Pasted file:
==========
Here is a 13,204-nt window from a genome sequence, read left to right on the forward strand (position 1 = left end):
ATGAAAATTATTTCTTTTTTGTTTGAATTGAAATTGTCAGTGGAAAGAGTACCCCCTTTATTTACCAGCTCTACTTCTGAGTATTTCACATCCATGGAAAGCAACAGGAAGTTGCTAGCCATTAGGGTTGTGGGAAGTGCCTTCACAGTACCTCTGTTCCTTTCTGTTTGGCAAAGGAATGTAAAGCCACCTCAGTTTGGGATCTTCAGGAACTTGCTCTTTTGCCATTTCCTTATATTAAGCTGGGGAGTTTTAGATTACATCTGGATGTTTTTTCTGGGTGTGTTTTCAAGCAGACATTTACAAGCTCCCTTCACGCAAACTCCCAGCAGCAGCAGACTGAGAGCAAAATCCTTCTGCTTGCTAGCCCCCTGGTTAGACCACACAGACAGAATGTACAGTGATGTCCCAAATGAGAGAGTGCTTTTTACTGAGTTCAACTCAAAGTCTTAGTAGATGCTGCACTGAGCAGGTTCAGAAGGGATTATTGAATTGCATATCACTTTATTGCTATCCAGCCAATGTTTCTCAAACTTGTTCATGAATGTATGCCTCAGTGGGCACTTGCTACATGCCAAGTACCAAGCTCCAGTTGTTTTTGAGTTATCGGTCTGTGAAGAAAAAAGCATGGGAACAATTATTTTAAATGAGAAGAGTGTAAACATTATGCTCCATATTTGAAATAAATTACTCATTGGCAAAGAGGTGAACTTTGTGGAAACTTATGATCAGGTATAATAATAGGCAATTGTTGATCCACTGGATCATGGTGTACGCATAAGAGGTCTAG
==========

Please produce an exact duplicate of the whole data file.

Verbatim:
Here is a 13,204-nt window from a genome sequence, read left to right on the forward strand (position 1 = left end):
ATGAAAATTATTTCTTTTTTGTTTGAATTGAAATTGTCAGTGGAAAGAGTACCCCCTTTATTTACCAGCTCTACTTCTGAGTATTTCACATCCATGGAAAGCAACAGGAAGTTGCTAGCCATTAGGGTTGTGGGAAGTGCCTTCACAGTACCTCTGTTCCTTTCTGTTTGGCAAAGGAATGTAAAGCCACCTCAGTTTGGGATCTTCAGGAACTTGCTCTTTTGCCATTTCCTTATATTAAGCTGGGGAGTTTTAGATTACATCTGGATGTTTTTTCTGGGTGTGTTTTCAAGCAGACATTTACAAGCTCCCTTCACGCAAACTCCCAGCAGCAGCAGACTGAGAGCAAAATCCTTCTGCTTGCTAGCCCCCTGGTTAGACCACACAGACAGAATGTACAGTGATGTCCCAAATGAGAGAGTGCTTTTTACTGAGTTCAACTCAAAGTCTTAGTAGATGCTGCACTGAGCAGGTTCAGAAGGGATTATTGAATTGCATATCACTTTATTGCTATCCAGCCAATGTTTCTCAAACTTGTTCATGAATGTATGCCTCAGTGGGCACTTGCTACATGCCAAGTACCAAGCTCCAGTTGTTTTTGAGTTATCGGTCTGTGAAGAAAAAAGCATGGGAACAATTATTTTAAATGAGAAGAGTGTAAACATTATGCTCCATATTTGAAATAAATTACTCATTGGCAAAGAGGTGAACTTTGTGGAAACTTATGATCAGGTATAATAATAGGCAATTGTTGATCCACTGGATCATGGTGTACGCATAAGAGGTCTAG